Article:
Why Is Coffee Called a Cup of Joe?
There are several different theories!
Dirt. Mud. Jitter juice. Java, pick-me-up, and of course, a cup of Joe. Coffee has many nicknames—you may know it as the thing that gets you out of bed in the morning—and they’re all pretty straightforward, especially if you take your coffee black. Whether you make it at home, haunt your local coffee shop, or duck into the nearest chain for a stamp on your loyalty card, coffee is a convenient and delicious way to feel more alert and kick-start your day—and these are the only tricks you need for a perfect pot. But all the brain juice in the world can’t solve this mystery: why is coffee called a cup of Joe?
Coffee wasn’t always a cup of Joe
Like happiness, coffee comes to us from many places, and in many forms. Latte, cold brew, or drip: they all started on the ancient Ethiopian plateau, when a goat-herder noticed his goats eating a berry that made them so energetic, they couldn’t sleep at night (if you’ve ever had coffee after 3 p.m., you can relate). The local monks found that the berries enabled them to stay alert for long hours of prayer, and coffee eventually spread to the Arabian Peninsula and Europe, and through colonization to Asia, the Caribbean, and the Americas, where it was grown by enslaved peoples. Today, coffee is thankfully available with fair trade growing practices from about eighty countries. The history of coffee is long and fascinating, but it passes through hundreds of years without a Joe in sight. So where did this nickname come from?
Why is coffee called a cup of Joe?
The iconic nickname, a “cup of Joe,” has several origin stories. One legend concerns Josephus Daniels, the Secretary of the Navy during World War I. In 1914, he banned alcohol consumption on all U.S. Navy ships. Since coffee was the next strongest substitute, sailors sarcastically deemed it “a cup of Josephus,” but as that was a bit of a mouthful, the snarky nickname became shortened to just “a cup of Joe.” Have a coffee lover in your life? Check out the best gifts for coffee lovers.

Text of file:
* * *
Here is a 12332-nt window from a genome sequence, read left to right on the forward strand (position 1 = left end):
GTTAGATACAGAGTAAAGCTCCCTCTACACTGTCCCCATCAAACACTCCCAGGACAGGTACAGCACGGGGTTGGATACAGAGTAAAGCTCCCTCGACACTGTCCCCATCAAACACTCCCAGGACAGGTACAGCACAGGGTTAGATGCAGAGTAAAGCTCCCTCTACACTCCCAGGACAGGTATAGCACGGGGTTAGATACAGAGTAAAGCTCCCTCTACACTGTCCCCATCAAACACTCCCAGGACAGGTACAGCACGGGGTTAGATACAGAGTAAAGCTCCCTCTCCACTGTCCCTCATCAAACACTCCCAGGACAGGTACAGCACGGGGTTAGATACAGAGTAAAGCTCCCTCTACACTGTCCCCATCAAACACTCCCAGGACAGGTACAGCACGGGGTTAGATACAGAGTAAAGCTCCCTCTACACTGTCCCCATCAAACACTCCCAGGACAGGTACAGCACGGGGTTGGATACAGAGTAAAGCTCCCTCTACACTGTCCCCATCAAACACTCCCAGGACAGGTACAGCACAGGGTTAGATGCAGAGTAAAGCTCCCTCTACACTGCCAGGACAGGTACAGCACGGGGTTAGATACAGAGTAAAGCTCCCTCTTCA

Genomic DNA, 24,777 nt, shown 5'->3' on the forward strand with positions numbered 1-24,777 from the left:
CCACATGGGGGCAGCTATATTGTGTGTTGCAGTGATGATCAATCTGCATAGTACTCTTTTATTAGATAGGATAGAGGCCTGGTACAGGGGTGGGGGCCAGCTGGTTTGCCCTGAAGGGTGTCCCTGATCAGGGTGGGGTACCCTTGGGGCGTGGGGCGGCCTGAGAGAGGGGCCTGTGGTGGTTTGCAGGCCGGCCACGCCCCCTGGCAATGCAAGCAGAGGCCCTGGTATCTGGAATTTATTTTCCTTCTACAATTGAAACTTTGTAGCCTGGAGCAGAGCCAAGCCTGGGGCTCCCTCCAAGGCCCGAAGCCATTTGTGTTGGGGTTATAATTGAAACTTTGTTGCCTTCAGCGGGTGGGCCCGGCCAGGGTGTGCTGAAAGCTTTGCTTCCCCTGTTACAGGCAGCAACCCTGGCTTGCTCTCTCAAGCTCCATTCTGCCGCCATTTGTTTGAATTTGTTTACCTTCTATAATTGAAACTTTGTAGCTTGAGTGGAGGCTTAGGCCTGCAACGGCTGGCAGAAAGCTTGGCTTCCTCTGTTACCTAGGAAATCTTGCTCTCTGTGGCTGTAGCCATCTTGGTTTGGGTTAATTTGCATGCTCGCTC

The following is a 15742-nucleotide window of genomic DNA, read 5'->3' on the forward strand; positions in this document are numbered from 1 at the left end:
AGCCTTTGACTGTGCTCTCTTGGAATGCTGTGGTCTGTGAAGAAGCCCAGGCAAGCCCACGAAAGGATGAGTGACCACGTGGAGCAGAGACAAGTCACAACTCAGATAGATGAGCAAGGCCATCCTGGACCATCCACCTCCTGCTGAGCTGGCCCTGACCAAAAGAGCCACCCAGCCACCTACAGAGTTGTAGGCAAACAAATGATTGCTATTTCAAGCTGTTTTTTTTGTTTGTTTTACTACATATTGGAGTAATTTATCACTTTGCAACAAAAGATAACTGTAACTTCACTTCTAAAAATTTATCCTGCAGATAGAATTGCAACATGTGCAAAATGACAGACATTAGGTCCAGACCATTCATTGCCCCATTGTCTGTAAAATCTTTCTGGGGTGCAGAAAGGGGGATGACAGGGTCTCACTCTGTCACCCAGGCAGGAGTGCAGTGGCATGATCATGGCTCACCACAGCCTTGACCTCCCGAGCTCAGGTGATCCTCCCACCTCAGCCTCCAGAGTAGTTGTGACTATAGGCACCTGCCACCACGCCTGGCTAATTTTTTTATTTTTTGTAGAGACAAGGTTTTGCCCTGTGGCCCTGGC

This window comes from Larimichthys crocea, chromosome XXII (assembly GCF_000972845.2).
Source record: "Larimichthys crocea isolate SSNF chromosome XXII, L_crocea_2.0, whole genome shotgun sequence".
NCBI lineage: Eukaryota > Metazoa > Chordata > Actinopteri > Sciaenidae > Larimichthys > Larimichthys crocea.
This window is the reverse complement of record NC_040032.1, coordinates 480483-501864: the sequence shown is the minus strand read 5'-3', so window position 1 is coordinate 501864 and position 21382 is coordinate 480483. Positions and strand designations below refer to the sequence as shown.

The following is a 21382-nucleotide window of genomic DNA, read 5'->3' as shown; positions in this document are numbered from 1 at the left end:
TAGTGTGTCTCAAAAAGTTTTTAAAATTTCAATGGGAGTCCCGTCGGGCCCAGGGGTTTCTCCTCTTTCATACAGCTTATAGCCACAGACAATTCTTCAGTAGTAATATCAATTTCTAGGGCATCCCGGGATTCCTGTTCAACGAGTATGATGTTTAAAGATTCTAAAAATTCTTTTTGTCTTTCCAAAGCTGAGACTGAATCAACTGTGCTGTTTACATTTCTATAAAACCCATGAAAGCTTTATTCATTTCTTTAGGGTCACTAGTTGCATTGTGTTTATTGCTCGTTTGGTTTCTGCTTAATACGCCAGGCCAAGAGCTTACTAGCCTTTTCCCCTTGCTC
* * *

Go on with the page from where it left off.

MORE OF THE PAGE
So that’s why coffee is called a cup of Joe?
Well, not exactly. The Josephus Daniels story probably isn’t true. The term “cup of Joe” only appears in writing for the first time in 1930—long after the Navy’s ban on alcohol. Truthfully, the question “why is coffee called a cup of Joe?” has no clear answer. A much likelier theory is based on linguistics. This theory states that “Joe” is the simplified form of the word “jamoke,” which began as a nickname for coffee in the 19th century, a portmanteau of the coffee beans “Java,” and “mocha.” Therefore, “cup of jamoke” may have become shortened to a “cup of Joe.”
A third theory is based off the meaning of the word “Joe” in slang, as in “He’s just an average Joe.” This Joe refers to the common man on the street, a fellow, a guy, your neighbor who mows his lawn every Saturday at 8 a.m. (we wish he didn’t drink coffee). A cup of Joe is therefore a way of saying “the common man’s drink.” Maybe that’s why all coffee lovers have these things in common. The question “why is coffee called a cup of Joe” may not have a definitive answer, but at least now we know who to thank for our daily cup: that Ethiopian goat herder. Even if his name was Kaldi, not Joe.
- Coffee.org: “20 Slang Terms for Coffee”
- National Coffee Association: “The History of Coffee”
- CoffeeandHealth.org: “Coffee Production Today”
- Driftaway Coffee: “Why is coffee called a “cup of joe?”
- Naval History and Heritage Command: “General Order 99, (Prohibition in the Navy)”
- Merriam-Webster: “Joe”